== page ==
As the day wears on, more taxpayer and conservative groups are voicing their opposition to the transportation compromise bill.
Coming, as they do, from national groups, the effect on state legislators is likely muted. One that some worthies are likely to take notice of, however, comes from the Family Foundation:
This plan is not just a tax increase, but new across the board spending. Make no mistake, if you live in the urban crescent or plan to or need to purchase a new or used car in the future, you are going to pay higher taxes. The idea that our gas prices are going down as a result of replacing the antiquated gas tax with a wholesale gas tax are, honestly, foolish. The plan calls for the elimination of the gas tax (17.5 cents per gallon) with a wholesale gas tax increase, which proponents of the plan indicate will be the equivalent of a 10 cent per gallon tax. The consensus, however, is that the “savings” will not be passed on to the consumer, so we will continue to pay higher prices at the pump.
But I’ll save the most scathing dissent for last, and it comes from the keyboard of my old friend, Jim Bacon:
Governor Bob McDonnell may be a Republican, and he may deem himself a conservative, but he has single-handedly accomplished what two previous Democratic governors never did, and that is expand the scope of government in a way never before contemplated in Virginia. His contribution to the philosophical pollution of governance is the conceit that (a) transportation is a core function of government, and that, therefore, (b) Virginia is justified in paying for transportation out of General Fund revenues, not on an episodic, raiding-the-till basis as in the past, but as an enduring principle.
Whether any of these brickbats stops the bill before Saturday’s scheduled adjournment is an open question. I still wager a Pfennig it (barely and reluctantly) passes.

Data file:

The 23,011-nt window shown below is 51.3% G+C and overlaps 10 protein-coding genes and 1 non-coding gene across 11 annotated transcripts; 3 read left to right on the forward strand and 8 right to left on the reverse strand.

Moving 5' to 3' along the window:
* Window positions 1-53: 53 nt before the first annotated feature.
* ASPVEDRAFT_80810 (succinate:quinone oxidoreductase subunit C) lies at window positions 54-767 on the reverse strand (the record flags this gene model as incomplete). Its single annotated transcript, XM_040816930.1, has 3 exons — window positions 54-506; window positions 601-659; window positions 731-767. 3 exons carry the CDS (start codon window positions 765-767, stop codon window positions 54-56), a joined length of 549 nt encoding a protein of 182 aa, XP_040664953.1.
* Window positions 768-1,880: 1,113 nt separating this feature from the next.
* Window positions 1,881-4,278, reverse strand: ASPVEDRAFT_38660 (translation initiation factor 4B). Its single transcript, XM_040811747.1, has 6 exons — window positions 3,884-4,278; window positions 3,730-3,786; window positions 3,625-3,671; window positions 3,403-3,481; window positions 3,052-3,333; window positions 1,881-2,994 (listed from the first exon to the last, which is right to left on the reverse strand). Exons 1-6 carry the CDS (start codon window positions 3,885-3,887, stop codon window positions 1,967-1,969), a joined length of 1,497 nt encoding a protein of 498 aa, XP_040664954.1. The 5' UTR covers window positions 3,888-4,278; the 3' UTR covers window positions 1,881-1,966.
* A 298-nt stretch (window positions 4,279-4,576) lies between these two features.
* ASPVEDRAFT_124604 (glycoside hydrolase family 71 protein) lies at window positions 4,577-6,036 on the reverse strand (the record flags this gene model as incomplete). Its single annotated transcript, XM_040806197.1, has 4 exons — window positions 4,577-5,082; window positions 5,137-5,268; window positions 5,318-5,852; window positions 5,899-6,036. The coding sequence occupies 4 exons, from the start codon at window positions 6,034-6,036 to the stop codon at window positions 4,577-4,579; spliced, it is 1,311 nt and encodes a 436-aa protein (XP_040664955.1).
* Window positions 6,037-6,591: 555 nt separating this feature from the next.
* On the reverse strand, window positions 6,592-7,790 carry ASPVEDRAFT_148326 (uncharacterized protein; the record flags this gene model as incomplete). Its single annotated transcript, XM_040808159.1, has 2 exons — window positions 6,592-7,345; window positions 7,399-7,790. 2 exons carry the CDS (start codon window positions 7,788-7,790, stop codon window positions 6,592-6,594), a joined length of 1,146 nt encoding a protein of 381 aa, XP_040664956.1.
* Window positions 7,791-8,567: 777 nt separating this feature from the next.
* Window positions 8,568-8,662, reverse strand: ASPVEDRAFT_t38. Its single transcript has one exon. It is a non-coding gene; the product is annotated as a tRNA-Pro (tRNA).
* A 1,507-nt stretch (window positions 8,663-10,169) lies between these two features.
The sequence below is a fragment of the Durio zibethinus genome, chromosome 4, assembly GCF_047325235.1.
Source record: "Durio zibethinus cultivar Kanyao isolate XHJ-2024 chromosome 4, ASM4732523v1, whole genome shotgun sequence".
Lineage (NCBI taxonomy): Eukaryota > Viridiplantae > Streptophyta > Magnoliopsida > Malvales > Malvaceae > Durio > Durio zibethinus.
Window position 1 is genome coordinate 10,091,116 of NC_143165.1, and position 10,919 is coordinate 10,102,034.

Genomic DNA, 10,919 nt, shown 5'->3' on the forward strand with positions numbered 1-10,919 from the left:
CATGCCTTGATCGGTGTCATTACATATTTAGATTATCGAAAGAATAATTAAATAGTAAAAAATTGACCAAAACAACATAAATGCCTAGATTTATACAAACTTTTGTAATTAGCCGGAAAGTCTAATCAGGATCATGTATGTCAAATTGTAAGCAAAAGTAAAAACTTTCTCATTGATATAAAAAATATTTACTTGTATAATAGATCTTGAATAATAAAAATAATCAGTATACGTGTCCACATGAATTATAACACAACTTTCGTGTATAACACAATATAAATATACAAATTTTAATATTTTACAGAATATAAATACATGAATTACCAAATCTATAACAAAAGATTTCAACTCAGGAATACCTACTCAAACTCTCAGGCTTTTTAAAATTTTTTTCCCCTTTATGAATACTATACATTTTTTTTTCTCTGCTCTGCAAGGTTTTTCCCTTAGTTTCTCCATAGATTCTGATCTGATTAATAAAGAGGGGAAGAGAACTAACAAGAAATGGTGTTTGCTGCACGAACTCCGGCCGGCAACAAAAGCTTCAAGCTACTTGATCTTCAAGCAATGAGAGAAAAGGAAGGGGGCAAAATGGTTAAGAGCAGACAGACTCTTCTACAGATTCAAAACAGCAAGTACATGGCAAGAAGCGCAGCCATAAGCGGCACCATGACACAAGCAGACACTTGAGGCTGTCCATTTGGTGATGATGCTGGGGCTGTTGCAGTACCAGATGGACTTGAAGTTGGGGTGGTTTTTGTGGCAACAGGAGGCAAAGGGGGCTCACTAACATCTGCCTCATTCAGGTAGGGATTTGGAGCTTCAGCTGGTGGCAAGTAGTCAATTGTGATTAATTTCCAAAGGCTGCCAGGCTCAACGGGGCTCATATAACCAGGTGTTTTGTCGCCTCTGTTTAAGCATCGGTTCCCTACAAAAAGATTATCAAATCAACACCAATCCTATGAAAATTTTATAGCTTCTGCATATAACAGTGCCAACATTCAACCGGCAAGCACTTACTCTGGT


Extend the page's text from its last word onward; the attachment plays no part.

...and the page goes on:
And for those who want to go into the weeds, this report from the Reason Foundation contends that roads and bridges aren’t crumbling to dust, atoms or quarks. And Virginia’s roads? According to Reason’s measure:
Virginia improved on all seven key measures of highway performance between 1989 and 2008, and was one of only 11 states to experience such sweeping improvements. The state significantly reduced its proportion of urban interstate, rural interstate and rural arterial roads in poor condition. In addition, it vastly reduced urban interstate congestion, reduced its proportion of deficient bridges, lowered its highway fatality rate, and slightly reduced its proportion of narrow lanes on rural primary roads.
Virginia was one of the most successful states in the country in terms of its highway infrastructure. The state lowered its proportion of roads in poor condition to near-zero levels across the board. Its improvement in urban interstate congestion was also considerable, with 64.8% of its urban interstates congested in 1989 compared to just 37.9% in 2008, a drop of 26.9 percentage points. This was the second highest improvement in the country in urban congestion.
Americans for Prosperity has also come out against the transportation bill, and from and there are dark clouds from inside the House of Delegates as well:
…Republicans objected to anything that would force consumers and motorists to dig deeper into their pockets, especially now that the state is running surpluses.
“We all want a comprehensive solution to address our transportation needs, but in an attempt to cobble together enough new tax revenue to satisfy the demands of Senate Democrats, this has become a Frankenstein’s monster for Virginia taxpayers,” said Del. Ben L. Cline (R-Rockbridge), co-chairman of the Conservative Caucus.